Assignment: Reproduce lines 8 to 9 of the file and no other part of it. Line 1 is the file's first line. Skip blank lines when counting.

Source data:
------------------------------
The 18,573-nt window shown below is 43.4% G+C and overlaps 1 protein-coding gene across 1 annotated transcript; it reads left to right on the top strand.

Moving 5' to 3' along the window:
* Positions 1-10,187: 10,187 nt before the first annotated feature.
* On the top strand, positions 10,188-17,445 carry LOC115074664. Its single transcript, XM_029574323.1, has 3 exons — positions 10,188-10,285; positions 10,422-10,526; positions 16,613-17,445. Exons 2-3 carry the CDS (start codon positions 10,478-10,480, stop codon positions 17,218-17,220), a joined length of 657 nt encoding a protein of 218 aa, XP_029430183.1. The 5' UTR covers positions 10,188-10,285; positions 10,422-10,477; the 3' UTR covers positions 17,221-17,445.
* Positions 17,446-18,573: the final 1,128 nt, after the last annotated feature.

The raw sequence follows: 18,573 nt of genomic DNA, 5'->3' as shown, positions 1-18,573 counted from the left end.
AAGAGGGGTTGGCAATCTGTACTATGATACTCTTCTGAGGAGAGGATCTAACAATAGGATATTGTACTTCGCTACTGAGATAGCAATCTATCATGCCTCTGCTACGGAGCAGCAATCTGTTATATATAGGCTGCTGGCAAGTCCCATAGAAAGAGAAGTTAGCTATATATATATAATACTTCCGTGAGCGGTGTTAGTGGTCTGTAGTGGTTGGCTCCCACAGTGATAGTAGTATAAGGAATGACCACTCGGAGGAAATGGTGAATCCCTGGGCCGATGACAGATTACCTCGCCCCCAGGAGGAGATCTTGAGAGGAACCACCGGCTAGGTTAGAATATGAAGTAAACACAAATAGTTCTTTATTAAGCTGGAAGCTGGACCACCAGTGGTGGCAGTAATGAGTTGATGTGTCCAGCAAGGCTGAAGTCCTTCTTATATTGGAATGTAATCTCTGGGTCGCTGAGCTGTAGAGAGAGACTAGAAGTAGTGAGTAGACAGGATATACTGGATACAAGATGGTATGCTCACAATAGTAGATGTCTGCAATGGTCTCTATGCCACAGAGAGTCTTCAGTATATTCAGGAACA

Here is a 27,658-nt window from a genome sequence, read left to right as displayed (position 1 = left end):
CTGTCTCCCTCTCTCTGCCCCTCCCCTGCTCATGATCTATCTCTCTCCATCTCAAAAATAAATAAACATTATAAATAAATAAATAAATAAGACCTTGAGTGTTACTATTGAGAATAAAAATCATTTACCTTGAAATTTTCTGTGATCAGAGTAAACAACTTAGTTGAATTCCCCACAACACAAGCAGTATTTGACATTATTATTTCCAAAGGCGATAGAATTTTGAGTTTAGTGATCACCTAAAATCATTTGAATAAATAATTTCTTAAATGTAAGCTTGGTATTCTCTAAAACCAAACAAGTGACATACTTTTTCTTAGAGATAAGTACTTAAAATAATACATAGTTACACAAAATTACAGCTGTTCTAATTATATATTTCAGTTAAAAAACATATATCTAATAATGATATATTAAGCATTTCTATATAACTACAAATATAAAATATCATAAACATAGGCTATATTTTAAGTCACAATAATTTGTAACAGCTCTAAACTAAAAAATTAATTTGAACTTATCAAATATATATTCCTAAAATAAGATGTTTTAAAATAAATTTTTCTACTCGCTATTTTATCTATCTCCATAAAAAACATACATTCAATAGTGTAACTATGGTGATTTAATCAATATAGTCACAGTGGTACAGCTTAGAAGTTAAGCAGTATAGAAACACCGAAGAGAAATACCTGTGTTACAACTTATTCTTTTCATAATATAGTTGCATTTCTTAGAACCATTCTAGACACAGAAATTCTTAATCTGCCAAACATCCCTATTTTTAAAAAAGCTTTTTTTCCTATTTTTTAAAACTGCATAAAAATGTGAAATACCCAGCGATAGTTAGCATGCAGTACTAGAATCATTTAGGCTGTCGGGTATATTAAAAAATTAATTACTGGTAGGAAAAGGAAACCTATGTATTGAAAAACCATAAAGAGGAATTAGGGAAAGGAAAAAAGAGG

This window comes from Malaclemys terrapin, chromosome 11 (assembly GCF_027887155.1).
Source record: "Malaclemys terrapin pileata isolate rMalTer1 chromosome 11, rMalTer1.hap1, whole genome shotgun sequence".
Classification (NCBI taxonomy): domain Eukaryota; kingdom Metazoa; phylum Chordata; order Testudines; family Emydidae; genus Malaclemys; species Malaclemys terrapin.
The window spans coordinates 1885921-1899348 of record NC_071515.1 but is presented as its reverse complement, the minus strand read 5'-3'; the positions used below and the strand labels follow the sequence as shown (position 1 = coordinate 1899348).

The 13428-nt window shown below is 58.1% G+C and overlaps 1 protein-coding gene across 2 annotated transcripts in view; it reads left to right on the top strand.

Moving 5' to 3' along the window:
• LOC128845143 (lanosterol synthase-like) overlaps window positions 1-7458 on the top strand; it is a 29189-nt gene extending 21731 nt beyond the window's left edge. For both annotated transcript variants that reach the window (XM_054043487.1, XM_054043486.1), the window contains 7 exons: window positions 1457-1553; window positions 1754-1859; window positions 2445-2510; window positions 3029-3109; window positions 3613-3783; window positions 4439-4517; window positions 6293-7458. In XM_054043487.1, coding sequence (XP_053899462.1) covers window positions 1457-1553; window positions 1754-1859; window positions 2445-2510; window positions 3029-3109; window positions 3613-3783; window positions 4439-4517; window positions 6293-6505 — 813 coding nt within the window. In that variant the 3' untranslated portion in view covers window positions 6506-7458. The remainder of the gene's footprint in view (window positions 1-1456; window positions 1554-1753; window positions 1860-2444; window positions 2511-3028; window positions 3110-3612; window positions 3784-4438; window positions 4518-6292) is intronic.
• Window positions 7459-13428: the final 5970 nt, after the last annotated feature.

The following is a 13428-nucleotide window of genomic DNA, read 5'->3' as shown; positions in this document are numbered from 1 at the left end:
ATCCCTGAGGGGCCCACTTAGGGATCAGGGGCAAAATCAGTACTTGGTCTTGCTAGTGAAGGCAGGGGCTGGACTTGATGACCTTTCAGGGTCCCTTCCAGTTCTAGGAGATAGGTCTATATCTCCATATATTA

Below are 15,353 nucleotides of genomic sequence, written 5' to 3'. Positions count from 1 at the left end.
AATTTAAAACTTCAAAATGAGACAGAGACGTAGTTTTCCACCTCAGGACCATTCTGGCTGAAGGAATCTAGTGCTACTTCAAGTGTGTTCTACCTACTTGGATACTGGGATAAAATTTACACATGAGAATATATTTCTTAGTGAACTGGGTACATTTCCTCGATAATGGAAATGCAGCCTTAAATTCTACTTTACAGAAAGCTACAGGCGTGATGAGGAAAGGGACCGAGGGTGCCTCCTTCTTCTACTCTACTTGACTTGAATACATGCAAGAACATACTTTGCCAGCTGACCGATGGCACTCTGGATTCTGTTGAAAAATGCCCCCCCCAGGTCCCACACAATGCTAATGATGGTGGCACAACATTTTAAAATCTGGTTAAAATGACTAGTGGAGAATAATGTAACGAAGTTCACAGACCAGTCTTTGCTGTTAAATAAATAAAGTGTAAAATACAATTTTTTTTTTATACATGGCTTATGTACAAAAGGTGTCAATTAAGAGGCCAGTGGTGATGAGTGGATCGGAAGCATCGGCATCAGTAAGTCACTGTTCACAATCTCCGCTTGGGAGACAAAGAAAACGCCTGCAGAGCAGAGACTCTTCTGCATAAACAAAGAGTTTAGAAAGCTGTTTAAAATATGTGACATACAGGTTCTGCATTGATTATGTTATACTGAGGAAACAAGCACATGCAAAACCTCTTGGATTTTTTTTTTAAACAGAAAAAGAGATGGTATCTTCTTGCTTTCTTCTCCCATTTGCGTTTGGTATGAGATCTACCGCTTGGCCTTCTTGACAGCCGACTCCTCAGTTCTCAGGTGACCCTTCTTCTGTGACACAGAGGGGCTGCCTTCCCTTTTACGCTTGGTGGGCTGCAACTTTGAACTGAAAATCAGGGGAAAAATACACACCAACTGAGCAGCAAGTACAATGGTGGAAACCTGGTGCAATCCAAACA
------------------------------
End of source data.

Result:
Here is a 27,658-nt window from a genome sequence, read left to right as displayed (position 1 = left end):
CTGTCTCCCTCTCTCTGCCCCTCCCCTGCTCATGATCTATCTCTCTCCATCTCAAAAATAAATAAACATTATAAATAAATAAATAAATAAGACCTTGAGTGTTACTATTGAGAATAAAAATCATTTACCTTGAAATTTTCTGTGATCAGAGTAAACAACTTAGTTGAATTCCCCACAACACAAGCAGTATTTGACATTATTATTTCCAAAGGCGATAGAATTTTGAGTTTAGTGATCACCTAAAATCATTTGAATAAATAATTTCTTAAATGTAAGCTTGGTATTCTCTAAAACCAAACAAGTGACATACTTTTTCTTAGAGATAAGTACTTAAAATAATACATAGTTACACAAAATTACAGCTGTTCTAATTATATATTTCAGTTAAAAAACATATATCTAATAATGATATATTAAGCATTTCTATATAACTACAAATATAAAATATCATAAACATAGGCTATATTTTAAGTCACAATAATTTGTAACAGCTCTAAACTAAAAAATTAATTTGAACTTATCAAATATATATTCCTAAAATAAGATGTTTTAAAATAAATTTTTCTACTCGCTATTTTATCTATCTCCATAAAAAACATACATTCAATAGTGTAACTATGGTGATTTAATCAATATAGTCACAGTGGTACAGCTTAGAAGTTAAGCAGTATAGAAACACCGAAGAGAAATACCTGTGTTACAACTTATTCTTTTCATAATATAGTTGCATTTCTTAGAACCATTCTAGACACAGAAATTCTTAATCTGCCAAACATCCCTATTTTTAAAAAAGCTTTTTTTCCTATTTTTTAAAACTGCATAAAAATGTGAAATACCCAGCGATAGTTAGCATGCAGTACTAGAATCATTTAGGCTGTCGGGTATATTAAAAAATTAATTACTGGTAGGAAAAGGAAACCTATGTATTGAAAAACCATAAAGAGGAATTAGGGAAAGGAAAAAAGAGG